I’m still fairly new to Cinema and this is a total newbie thing, but as I was playing around with “Only Select Visible Elements” I accidently clicked off “Tolerant Edge/Polygon Selection” and damn near ripped my hair out trying to figure out why the live selection tool wasn’t working like it should.

    I’d also like to hear you talk a little more about n-gons and how one can use them as an advantage or disadvantage when modeling. As far as I can tell, n-gons is just a dirty word at this point, and I don’t want to go anywhere near them.

    great stuff as always, and thank you!

    Reply
  18. Chris

    Hey Chris, where’s the Tuesday tut? Been looking for it all day :P

    Reply
  19. What a great series!!! I wonder when the next one will come up. Looking forward to watch it!

    Reply
  20. Teriyaki

    Thanks for the great modeling tuts! I’m just starting out in Cinema 4D and it’s so helpful to be able to learn the basics. Can’t wait for more!

    Reply
  21. Steve

    Hi all, I’m following a 3D Max modeling tutorial for C4D and had an extrusion question… Max calls it “Hinge Extrude” and Maya calls it “Wedge Extrude” but I can’t seem to figure this out in Cinema. It’s sort of like Matrix Extrude but in Max you can select multiple faces and bend them! Pretty cool. Beveling an edge does something similar when the type is set to convex or concave but I notice the geometry isn’t clean at times and it’s also only used for one polygon face. I read that there was a plug-in once but it’s no longer available… Any thoughts on how to do this would be great!

    Reply
  22. Steffen

    Thanks for the tut, but one question: Is there a seed for the variation of the extruding or how can you change this output?

    Reply
  23. Hi Chris (and Nick of course)!
    Im a Graphic designer and started to use some 3D in my print design some time ago. I ´ve learned a lot in this site and I´m a daily visitor.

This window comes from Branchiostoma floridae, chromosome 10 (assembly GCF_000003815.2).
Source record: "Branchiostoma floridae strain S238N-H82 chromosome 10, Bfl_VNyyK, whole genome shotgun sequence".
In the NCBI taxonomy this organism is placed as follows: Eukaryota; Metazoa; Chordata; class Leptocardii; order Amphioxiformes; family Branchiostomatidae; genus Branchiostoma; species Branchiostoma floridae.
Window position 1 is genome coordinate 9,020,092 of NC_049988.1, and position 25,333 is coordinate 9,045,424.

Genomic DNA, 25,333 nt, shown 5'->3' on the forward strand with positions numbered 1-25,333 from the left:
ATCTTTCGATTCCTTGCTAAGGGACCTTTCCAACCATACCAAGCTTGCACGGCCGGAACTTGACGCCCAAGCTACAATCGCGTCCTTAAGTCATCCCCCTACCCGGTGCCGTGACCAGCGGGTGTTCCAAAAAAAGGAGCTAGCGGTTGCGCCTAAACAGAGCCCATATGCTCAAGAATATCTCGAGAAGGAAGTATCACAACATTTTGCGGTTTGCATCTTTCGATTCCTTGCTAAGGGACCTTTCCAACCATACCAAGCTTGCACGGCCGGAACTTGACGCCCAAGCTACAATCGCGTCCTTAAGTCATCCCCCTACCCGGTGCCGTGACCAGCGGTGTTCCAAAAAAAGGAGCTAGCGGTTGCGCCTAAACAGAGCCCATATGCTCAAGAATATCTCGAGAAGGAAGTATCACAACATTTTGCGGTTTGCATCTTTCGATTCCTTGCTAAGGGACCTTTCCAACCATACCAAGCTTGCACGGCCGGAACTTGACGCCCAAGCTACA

I´m currently in a project that requieres complex logotypes to be in 3D (much like NBA logos done in ESPN graphics *), but like I said, the 3D must be complex (not just using extrude nurbs to some vector).
    I tried many things but the results are far from good (actually I kind of suck at modeling) and I haven´t been able to find a good tutorial that could explain to do something like that from VECTOR. Please let me know if you have an interesting link of a site (or favorite modeler) that mostly covers modeling that I could learn of.
    Like I said, huge fan of GSG!
    Thanks a lot for that!
    Greetings!

    P.S. You can see here an example of what Im trying to achieve, at 0.35 you can see the Miami Heat logo really “flesh out”
    http://espndeportes.espn.go.com/videohub/video/clipDeportes?id=1548885&cc=7586

    Reply
  24. Circle

    Hi Chris, thank you for the great tutorial! I really like your tutorial very much.
    And I think the process of the alteration of the object is interesting.
    So can these process be key framed? Or how can I animate this kind of movement?
    Thank you :)

    Reply

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Comment Rules

This is a friendly community. Please treat everyone with respect. We don't all have to agree, but we do have to be nice. Criticism is fine, but rude comments and name calling will be deleted. Use your real name and don't be spammy. Thanks for adding to the conversation.